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Leo Spizzirri  does an excellent job of providing mathematical intuition behind eigenvector centrality. As I was reading through it, I found it easier to just work through the matrix operations he proposes using R.  You can find his paper here: https://www.math.washington.edu/~morrow/336_11/papers/leo.pdf

My R code follows. This is for the example using degree centrality which made the most sense to me. For some reason, in the last section, for very large k there is an issue with computing the vector, I think it is stemming from my definition of B_K. The same issue occurs with large k using the function MM. It could be that the values get too large for R to handle?  Regardless, as pointed out on page 7, even at  k = 10 that ck approaches the eigenvector.

# *------------------------------------------------------------------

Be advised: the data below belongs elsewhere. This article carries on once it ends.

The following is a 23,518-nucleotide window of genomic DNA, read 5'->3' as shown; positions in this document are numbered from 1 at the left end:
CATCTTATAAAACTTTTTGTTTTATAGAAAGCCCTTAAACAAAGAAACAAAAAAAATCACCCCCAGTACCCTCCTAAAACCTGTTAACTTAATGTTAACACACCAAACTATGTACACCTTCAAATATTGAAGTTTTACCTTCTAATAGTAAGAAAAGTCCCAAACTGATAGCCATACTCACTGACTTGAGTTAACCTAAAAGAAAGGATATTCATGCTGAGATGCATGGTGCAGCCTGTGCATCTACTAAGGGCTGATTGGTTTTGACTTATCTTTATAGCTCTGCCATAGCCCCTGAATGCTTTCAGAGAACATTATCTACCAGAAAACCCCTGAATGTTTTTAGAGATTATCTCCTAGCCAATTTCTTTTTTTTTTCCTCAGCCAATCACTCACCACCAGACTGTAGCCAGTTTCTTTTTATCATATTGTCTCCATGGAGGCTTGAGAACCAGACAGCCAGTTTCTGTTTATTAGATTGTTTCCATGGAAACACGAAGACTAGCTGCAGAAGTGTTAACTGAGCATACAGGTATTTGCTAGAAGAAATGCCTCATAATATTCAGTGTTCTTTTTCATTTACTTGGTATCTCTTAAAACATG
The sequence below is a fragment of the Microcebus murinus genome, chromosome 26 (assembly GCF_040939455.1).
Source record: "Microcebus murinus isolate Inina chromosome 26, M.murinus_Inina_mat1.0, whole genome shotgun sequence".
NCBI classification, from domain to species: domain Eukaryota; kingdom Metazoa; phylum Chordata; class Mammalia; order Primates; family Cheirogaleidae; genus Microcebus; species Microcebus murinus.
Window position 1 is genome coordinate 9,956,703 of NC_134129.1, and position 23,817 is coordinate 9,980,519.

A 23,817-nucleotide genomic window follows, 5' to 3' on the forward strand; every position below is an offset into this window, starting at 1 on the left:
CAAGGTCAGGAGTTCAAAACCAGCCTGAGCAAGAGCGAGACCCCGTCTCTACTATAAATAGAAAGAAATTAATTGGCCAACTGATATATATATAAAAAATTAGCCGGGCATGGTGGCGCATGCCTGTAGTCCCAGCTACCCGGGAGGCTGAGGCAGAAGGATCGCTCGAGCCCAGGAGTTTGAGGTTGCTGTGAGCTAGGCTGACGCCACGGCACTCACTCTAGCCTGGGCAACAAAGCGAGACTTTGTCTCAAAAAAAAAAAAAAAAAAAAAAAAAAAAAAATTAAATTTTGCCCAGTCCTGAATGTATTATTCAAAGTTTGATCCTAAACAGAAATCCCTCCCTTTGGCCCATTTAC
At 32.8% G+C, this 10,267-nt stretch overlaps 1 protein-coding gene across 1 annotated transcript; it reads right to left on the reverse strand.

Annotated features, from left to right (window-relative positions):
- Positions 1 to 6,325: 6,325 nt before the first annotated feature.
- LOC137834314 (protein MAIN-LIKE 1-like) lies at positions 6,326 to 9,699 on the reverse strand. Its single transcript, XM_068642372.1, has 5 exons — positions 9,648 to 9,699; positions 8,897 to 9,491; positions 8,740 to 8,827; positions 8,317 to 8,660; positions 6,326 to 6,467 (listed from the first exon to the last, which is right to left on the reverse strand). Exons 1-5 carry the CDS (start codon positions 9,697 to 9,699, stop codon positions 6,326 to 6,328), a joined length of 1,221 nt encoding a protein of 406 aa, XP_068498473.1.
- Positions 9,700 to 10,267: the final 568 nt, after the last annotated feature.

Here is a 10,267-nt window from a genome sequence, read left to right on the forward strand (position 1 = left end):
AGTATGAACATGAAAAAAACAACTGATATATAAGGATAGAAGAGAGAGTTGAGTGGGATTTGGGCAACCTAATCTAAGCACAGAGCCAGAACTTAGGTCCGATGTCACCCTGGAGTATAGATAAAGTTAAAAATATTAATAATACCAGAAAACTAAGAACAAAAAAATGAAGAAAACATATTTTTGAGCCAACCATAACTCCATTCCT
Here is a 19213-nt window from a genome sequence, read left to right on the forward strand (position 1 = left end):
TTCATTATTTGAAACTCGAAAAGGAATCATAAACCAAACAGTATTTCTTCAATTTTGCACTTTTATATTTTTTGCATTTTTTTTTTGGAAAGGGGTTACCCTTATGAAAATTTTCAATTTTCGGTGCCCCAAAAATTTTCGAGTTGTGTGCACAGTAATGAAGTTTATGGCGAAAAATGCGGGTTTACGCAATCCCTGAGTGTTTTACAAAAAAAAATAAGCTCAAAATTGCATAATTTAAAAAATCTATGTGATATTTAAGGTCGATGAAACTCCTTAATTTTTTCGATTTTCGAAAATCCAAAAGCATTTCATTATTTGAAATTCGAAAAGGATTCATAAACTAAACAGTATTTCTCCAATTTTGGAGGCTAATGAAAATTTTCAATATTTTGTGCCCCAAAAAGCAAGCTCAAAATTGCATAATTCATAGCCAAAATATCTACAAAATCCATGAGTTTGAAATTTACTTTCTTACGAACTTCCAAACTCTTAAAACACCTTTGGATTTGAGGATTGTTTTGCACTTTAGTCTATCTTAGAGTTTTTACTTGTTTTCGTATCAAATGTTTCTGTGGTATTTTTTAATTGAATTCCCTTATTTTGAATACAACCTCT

# | PROGRAM NAME: R_BASIC_SNA
# | DATE: 4/9/12
# | CREATED BY: MATT BOGARD
# | DATE: 11/5/12
# | PROJECT FILE: P:\R  Code References\SNA
# *----------------------------------------------------------------
# | PURPOSE: COMPANION CODE TO Justification and Application of
# |  Eigenvector Centrality by Leo Spizzirri
# |  https://www.math.washington.edu/~morrow/336_11/papers/leo.pdf
# *------------------------------------------------------------------

A <- matrix(c(0,1,0,0,0,0,
1,0,1,0,0,0,
0,1,0,1,1,1,
0,0,1,0,1,0,
0,0,1,1,0,1,
0,0,1,0,1,0 ),6,6, byrow= TRUE)
EV <- eigen(A) # compute eigenvalues and eigenvectors
max(EV$values) # find the maximum eigenvalue # get the eigenvector associated with the largest eigenvalue centrality <- data.frame(EV$vectors[,1])
names(centrality) <- "Centrality"
print(centrality)

B <- A + diag(6)
EVB <- eigen(B) # compute eigenvalues and eigenvectors
# they are the same as EV(A)

# define matrix M
M <- matrix(c(1,1,0,0,
1,1,1,0,
0,1,1,1,
0,0,1,1),4,4, byrow= TRUE)

# define function for B^k for matrix M
MM <- function(k){
n <- (k-1)
B_K <- C
for (i in 1:n){
B_K <- B_K%*%M
}
return(B_K)
}

MM(2) # M^2
MM(3) # M^3

# define c

c <- matrix(c(2,3,5,3,4,3))

# define c_k for matrix B

ck <- function(k){
n <- (k-2)
B_K <- B
for (i in 1:n){
B_K <- B_K%*%B
}
c_k <- B_K%*%c
return(c_k)
}

# derive EV centrality as k -> infinity
library(matrixcalc)
# k  = 5
ck(5)/frobenius.norm(ck(5))
# k  = 10
ck(10)/frobenius.norm(ck(10))
print(v0)
# k = 100
ck(100)/frobenius.norm(ck(100))